Also, the rise of new religious movements is generally assumed to be related to the countercultural youth movement of the ‘60s. It is generally theorized (for example, Foss & Larkin, 1978 and 1979) that drug consumption and/or political activism generated psychological and physical tensions that became predisposing factors in the conversion to new religious movements. The youth culture of the late ‘70s and early ‘80s, however, seems to be rather different from that of the early and late ‘60s. The socio-economic crisis of the ‘70s characterized by its large-scale unemployment and economic, as well as ecological, problems has caused a drastic change in the worldview of parts of the younger generation. The majority nowadays probably adopt to the new situation by simply accepting a conservative lifestyle dominated by a more or less new interpretation of capitalism’s Protestant work ethic. Others (a small, albeit significant minority) still revolt, and their revolt is much more radical. Their aim is no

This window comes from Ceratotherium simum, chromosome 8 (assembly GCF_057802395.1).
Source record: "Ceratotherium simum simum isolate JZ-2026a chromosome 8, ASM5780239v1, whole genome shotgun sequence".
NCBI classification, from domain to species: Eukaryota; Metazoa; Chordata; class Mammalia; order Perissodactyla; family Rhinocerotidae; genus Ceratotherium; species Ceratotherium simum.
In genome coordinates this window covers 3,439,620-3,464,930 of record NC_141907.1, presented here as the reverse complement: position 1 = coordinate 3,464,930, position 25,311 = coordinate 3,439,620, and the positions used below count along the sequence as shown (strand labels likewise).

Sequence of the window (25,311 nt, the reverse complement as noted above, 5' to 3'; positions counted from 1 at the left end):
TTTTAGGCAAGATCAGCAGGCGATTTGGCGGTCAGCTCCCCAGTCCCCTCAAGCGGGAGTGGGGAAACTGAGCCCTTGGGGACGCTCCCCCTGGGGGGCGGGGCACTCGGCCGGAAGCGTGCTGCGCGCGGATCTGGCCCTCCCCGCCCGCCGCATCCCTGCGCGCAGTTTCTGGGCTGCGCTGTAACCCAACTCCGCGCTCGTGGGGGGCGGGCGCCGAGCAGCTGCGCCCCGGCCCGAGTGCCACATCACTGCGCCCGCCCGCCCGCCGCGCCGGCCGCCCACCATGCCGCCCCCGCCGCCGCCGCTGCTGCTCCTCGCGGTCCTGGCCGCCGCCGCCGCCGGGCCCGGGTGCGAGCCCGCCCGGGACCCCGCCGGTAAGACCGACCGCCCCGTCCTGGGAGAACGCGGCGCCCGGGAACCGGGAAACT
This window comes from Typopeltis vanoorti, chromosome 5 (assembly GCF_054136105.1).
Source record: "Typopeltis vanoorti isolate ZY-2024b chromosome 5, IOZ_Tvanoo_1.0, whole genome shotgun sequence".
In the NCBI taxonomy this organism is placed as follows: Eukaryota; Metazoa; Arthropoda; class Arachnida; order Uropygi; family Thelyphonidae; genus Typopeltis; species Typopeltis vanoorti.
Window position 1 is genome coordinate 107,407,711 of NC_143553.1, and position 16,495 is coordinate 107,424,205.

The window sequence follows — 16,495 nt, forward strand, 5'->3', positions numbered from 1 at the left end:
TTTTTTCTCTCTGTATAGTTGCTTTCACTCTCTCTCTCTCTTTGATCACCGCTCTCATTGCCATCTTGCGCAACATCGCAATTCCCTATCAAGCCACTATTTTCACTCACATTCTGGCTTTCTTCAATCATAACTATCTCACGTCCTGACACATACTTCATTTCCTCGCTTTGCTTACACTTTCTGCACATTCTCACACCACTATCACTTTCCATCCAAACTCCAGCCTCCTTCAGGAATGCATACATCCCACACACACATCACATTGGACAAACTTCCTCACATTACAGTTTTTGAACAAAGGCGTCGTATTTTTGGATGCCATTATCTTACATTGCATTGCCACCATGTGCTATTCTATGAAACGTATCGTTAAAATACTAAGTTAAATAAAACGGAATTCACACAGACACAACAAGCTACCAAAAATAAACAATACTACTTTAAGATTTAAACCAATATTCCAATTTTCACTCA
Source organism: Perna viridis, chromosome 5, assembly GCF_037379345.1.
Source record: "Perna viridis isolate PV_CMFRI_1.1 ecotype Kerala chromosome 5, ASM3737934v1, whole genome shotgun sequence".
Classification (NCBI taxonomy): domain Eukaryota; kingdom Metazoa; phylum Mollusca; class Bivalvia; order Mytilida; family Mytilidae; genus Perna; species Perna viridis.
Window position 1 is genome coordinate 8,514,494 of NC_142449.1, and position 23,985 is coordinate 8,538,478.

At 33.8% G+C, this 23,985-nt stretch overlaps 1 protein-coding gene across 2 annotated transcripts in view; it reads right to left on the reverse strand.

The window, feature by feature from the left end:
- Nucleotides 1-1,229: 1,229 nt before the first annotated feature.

longer to improve the world by changing its social structures, as it was in the ‘60s. Their aim is much more either the total destruction of existing social structures (replacing them by some, mostly rather vague, idea of a new order) or a total, nihilistic withdrawal from society. In this sense, the youth culture of the ‘70s and ‘80s is much more radically oppositional than the hippiedom of the ‘60s.
In view of this change in the youth culture, the background characteristics of more recent members of new religious movements (and members of movements of a more recent origin) may be assumed to differ from those of the ones who became a member in the late ‘60s and early ‘70s. The two Eastern guru movements to be compared in this paper (DLM and Rajneeshism) seem to be excellent examples of these successive phases of the youth culture.